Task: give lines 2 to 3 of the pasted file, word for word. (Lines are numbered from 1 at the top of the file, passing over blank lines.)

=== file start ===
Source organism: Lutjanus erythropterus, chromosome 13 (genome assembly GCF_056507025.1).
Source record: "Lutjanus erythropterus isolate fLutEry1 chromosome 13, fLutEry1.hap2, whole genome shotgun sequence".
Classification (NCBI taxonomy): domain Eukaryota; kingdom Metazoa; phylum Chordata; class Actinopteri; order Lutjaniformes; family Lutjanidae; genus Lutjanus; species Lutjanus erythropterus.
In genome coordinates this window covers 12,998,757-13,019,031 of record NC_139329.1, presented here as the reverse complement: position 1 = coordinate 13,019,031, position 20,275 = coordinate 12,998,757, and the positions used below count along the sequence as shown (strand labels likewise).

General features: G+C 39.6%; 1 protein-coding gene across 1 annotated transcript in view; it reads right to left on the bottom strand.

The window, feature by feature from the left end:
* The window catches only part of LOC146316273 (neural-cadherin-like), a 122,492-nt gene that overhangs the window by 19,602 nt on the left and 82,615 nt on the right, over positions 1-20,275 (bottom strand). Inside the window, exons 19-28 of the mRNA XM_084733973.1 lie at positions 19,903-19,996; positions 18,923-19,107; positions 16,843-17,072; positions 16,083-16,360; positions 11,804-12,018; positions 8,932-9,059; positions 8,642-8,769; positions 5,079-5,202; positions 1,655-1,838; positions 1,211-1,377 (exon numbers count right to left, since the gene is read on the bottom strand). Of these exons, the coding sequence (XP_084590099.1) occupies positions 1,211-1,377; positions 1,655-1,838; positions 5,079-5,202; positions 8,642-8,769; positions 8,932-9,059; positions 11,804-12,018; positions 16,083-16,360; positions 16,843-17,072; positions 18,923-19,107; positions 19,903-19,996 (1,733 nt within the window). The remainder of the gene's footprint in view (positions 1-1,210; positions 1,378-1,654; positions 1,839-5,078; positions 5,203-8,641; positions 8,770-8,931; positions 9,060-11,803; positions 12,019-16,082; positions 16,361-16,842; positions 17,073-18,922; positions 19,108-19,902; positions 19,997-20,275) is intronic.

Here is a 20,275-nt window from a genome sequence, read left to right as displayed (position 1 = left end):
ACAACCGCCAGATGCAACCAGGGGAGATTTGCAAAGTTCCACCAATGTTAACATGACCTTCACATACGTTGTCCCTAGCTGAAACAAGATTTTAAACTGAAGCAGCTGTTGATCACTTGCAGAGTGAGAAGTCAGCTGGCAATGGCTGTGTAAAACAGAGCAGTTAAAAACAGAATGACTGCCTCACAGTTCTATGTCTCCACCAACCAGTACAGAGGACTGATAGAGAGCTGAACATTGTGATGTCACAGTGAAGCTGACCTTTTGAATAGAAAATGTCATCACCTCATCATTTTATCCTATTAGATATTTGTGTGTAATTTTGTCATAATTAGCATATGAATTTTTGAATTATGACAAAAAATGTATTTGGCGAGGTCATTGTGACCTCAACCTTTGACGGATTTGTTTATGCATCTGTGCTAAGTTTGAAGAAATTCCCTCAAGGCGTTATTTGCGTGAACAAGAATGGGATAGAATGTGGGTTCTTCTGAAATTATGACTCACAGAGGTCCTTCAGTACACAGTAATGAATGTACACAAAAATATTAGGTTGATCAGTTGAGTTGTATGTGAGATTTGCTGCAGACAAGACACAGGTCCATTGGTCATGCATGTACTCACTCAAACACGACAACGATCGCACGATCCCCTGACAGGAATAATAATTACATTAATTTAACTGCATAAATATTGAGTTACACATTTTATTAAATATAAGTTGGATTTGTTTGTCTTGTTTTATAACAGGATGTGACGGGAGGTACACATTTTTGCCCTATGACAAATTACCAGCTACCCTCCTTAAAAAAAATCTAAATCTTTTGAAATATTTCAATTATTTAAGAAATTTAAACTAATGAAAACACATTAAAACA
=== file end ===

Source record: "Lutjanus erythropterus isolate fLutEry1 chromosome 13, fLutEry1.hap2, whole genome shotgun sequence".
Classification (NCBI taxonomy): domain Eukaryota; kingdom Metazoa; phylum Chordata; class Actinopteri; order Lutjaniformes; family Lutjanidae; genus Lutjanus; species Lutjanus erythropterus.